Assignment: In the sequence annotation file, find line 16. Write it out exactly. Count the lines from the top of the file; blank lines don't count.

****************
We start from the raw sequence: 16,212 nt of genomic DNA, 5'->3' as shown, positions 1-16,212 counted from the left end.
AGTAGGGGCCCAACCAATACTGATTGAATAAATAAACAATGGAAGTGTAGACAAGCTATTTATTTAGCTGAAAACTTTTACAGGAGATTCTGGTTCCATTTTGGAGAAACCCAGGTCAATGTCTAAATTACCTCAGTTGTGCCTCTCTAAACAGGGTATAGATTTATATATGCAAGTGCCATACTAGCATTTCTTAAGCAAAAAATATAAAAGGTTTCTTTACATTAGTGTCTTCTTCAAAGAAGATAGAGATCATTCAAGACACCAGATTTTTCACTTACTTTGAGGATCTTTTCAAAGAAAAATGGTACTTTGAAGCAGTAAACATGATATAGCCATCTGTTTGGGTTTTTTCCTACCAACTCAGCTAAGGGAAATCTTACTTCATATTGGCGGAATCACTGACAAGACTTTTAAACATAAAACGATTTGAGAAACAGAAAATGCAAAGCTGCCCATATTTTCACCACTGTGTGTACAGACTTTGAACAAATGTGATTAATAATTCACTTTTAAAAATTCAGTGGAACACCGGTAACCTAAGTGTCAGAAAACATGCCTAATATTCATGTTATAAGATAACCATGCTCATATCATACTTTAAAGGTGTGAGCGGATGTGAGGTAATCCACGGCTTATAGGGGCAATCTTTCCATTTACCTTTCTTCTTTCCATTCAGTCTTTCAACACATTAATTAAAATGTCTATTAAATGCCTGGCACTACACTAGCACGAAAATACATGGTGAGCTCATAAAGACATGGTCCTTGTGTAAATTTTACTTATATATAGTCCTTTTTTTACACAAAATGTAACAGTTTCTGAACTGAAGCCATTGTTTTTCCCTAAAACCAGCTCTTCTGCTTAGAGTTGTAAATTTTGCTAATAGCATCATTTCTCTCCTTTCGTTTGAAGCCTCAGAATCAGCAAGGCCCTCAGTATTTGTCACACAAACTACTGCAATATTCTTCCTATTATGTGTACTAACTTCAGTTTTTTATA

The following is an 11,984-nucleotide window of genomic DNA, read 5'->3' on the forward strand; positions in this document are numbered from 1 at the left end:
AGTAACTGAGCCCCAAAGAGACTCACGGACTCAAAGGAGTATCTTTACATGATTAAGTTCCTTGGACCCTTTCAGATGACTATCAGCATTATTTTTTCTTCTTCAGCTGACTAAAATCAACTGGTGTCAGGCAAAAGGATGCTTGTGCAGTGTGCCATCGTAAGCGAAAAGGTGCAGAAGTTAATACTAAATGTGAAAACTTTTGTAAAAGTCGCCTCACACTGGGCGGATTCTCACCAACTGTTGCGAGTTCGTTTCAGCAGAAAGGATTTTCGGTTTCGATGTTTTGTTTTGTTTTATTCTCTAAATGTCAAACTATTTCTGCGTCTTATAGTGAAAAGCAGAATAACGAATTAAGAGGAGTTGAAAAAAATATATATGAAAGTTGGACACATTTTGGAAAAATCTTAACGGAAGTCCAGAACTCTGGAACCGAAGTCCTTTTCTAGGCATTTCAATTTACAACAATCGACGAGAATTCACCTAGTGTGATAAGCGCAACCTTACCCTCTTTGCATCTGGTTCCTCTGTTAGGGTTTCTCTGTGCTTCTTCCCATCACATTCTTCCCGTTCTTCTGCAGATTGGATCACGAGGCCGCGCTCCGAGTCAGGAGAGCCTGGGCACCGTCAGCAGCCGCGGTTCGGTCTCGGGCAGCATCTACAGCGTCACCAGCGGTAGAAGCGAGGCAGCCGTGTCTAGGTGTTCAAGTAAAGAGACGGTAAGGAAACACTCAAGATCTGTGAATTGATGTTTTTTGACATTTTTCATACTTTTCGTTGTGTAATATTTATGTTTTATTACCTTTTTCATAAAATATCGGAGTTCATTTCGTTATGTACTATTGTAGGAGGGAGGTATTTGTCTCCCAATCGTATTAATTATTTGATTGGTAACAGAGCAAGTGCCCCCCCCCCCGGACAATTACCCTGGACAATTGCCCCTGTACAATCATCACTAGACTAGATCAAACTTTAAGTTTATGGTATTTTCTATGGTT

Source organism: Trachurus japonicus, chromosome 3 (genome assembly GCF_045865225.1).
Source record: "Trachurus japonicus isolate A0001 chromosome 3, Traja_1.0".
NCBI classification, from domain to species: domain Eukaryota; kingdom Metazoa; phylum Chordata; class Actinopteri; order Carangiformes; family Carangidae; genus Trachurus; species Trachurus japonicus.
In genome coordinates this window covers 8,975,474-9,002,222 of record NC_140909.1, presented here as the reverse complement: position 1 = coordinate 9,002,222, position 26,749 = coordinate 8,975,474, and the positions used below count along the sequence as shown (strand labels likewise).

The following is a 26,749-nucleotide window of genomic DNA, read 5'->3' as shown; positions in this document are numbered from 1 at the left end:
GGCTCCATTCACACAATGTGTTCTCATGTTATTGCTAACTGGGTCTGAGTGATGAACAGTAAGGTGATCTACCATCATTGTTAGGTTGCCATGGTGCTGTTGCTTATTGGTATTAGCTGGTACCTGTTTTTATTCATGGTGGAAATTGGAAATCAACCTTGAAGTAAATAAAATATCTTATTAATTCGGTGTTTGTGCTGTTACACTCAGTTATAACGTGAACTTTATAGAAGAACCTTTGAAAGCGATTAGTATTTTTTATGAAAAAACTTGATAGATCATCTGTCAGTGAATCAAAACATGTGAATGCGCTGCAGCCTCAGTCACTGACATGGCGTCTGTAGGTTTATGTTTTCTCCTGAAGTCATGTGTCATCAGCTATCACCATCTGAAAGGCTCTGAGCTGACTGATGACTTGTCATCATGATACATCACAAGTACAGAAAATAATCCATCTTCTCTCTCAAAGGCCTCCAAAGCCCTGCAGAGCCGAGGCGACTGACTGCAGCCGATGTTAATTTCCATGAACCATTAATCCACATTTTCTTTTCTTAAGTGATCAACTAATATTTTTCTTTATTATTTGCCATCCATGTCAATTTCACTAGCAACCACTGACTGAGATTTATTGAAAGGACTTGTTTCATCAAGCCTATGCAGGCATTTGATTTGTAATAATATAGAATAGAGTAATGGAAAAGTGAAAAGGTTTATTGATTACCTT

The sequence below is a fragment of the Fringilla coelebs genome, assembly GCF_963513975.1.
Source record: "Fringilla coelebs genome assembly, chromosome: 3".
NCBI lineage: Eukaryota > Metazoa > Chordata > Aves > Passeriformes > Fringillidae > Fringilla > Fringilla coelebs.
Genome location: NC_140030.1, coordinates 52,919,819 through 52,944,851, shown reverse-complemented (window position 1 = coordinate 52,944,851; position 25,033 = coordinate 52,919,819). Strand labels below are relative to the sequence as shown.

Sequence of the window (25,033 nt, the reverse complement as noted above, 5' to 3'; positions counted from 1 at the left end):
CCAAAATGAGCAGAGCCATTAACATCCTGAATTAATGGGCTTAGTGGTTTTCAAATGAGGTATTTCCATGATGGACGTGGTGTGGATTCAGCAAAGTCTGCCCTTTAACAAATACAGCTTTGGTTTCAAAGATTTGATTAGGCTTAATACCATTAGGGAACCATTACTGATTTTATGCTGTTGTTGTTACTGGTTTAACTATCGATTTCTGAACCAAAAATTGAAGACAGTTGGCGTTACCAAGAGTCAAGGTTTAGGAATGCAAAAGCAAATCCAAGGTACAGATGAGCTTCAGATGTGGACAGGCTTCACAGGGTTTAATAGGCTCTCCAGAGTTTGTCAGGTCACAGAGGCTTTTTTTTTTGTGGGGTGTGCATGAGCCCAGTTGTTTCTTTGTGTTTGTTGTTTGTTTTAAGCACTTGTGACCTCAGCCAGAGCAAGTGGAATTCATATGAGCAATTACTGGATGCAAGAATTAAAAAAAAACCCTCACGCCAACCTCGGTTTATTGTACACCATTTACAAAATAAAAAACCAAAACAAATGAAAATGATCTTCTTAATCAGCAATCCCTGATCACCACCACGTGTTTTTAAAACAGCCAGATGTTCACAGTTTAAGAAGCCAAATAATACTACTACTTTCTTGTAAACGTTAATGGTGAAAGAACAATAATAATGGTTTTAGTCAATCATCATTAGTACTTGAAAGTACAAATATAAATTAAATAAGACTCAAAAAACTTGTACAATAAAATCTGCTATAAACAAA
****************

CCAAAATGAGCAGAGCCATTAACATCCTGAATTAATGGGCTTAGTGGTTTTCAAATGAGGTATTTCCATGATGGACGTGGTGTGGATTCAGCAAAGTCTGCCCTTTAACAAATACAGCTTTGGTTTCAAAGATTTGATTAGGCTTAATACCATTAGGGAACCATTACTGATTTTATGCTGTTGTTGTTACTGGTTTAACTATCGATTTCTGAACCAAAAATTGAAGACAGTTGGCGTTACCAAGAGTCAAGGTTTAGGAATGCAAAAGCAAATCCAAGGTACAGATGAGCTTCAGATGTGGACAGGCTTCACAGGGTTTAATAGGCTCTCCAGAGTTTGTCAGGTCACAGAGGCTTTTTTTTTTGTGGGGTGTGCATGAGCCCAGTTGTTTCTTTGTGTTTGTTGTTTGTTTTAAGCACTTGTGACCTCAGCCAGAGCAAGTGGAATTCATATGAGCAATTACTGGATGCAAGAATTAAAAAAAAACCCTCACGCCAACCTCGGTTTATTGTACACCATTTACAAAATAAAAAACCAAAACAAATGAAAATGATCTTCTTAATCAGCAATCCCTGATCACCACCACGTGTTTTTAAAACAGCCAGATGTTCACAGTTTAAGAAGCCAAATAATACTACTACTTTCTTGTAAACGTTAATGGTGAAAGAACAATAATAATGGTTTTAGTCAATCATCATTAGTACTTGAAAGTACAAATATAAATTAAATAAGACTCAAAAAACTTGTACAATAAAATCTGCTATAAACAAA